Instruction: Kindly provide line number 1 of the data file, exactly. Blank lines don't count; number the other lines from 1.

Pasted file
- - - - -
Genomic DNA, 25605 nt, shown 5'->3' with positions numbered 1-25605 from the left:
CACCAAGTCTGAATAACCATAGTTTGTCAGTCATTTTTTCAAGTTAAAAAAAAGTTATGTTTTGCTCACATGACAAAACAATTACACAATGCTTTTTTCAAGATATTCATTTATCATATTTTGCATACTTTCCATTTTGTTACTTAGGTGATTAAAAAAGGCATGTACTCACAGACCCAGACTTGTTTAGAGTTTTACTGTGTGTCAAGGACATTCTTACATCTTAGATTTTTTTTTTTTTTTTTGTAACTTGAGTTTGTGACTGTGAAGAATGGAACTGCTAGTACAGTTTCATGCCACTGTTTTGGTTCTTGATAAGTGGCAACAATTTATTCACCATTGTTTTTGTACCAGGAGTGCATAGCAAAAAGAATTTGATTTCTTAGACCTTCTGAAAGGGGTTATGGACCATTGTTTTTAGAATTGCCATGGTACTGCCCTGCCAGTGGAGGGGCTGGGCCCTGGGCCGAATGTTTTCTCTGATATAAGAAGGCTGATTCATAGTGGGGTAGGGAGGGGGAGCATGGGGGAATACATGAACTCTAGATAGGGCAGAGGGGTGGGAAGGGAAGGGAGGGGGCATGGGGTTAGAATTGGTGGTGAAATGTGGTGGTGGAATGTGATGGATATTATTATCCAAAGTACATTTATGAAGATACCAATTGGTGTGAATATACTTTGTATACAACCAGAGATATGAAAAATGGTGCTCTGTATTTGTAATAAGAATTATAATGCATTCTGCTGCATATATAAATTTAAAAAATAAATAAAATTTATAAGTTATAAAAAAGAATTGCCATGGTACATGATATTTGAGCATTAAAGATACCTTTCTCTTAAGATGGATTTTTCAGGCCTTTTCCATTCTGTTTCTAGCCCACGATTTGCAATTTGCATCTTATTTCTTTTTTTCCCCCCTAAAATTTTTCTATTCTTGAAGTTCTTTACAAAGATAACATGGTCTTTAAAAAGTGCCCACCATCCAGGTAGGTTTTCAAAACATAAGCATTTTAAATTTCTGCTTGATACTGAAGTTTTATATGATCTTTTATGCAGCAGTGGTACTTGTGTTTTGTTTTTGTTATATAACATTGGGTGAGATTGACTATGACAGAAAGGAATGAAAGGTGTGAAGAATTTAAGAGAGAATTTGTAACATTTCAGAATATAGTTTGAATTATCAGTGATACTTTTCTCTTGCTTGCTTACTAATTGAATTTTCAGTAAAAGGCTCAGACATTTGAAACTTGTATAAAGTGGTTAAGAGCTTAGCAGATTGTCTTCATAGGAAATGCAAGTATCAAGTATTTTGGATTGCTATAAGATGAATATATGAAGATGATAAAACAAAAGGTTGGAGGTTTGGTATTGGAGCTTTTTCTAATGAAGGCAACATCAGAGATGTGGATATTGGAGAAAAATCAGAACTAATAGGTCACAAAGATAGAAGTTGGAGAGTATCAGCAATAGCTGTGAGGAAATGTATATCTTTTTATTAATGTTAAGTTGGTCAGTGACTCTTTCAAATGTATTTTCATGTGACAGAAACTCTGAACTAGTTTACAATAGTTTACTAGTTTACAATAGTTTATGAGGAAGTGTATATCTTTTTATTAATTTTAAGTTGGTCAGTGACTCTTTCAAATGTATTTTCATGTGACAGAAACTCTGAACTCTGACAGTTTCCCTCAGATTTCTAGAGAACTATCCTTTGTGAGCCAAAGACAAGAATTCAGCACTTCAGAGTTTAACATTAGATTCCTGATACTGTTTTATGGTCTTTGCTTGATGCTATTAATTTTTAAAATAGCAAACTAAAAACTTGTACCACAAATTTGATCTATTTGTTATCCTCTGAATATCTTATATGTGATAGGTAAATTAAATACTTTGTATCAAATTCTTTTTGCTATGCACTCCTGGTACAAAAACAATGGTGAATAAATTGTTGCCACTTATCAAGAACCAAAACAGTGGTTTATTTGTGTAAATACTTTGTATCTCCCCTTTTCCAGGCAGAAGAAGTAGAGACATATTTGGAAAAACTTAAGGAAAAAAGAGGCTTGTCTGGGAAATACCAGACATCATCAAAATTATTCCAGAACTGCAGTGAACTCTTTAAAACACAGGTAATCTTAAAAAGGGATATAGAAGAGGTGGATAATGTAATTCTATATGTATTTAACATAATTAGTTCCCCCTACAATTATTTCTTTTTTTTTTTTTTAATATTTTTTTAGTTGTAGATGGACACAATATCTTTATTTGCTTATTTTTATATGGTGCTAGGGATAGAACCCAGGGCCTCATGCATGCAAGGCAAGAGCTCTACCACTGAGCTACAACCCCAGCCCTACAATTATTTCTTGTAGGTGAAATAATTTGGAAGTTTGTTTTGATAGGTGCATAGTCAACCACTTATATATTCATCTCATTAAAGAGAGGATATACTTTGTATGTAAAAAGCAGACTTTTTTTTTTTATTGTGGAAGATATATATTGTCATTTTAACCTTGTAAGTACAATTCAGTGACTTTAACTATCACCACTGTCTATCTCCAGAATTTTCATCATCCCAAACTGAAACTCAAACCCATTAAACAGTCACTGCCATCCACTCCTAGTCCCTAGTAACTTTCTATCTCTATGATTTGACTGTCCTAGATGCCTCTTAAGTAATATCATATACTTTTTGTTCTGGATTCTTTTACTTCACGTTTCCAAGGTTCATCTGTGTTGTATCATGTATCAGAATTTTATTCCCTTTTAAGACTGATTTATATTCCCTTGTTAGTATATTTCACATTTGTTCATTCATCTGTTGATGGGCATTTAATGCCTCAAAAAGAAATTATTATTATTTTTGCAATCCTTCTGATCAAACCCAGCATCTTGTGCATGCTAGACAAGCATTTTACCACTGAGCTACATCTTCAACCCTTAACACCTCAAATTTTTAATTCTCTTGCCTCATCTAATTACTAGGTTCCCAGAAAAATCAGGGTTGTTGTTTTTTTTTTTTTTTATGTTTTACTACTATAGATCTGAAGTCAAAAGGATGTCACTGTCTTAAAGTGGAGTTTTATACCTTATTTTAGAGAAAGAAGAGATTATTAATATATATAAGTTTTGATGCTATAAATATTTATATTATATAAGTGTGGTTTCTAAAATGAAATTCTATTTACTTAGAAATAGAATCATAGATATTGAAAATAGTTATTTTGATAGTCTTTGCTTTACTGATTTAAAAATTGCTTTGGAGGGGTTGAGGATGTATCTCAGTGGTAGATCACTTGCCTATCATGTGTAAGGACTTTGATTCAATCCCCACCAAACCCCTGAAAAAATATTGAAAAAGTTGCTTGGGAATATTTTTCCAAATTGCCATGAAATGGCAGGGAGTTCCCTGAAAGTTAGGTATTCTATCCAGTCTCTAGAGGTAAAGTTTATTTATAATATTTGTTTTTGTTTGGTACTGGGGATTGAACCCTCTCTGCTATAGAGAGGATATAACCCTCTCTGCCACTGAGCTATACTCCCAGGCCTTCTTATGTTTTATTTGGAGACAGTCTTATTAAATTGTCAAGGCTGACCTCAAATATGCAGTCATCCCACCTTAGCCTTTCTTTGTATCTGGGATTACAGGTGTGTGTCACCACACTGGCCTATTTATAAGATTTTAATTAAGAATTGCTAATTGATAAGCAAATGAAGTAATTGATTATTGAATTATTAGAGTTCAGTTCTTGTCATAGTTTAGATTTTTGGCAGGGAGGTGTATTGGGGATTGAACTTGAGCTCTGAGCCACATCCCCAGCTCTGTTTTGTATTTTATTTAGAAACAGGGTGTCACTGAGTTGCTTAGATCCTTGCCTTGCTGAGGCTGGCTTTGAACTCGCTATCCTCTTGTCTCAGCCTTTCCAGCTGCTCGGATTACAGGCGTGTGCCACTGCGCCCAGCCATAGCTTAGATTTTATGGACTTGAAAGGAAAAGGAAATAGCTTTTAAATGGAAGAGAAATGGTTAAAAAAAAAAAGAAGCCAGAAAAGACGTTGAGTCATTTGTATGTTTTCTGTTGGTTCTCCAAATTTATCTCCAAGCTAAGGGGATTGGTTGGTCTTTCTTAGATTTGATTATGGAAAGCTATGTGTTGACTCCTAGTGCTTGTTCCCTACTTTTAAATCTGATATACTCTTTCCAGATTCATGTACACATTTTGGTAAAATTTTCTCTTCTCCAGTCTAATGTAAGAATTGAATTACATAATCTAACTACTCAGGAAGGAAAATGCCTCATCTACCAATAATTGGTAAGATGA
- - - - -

Genomic DNA, 25605 nt, shown 5'->3' with positions numbered 1-25605 from the left: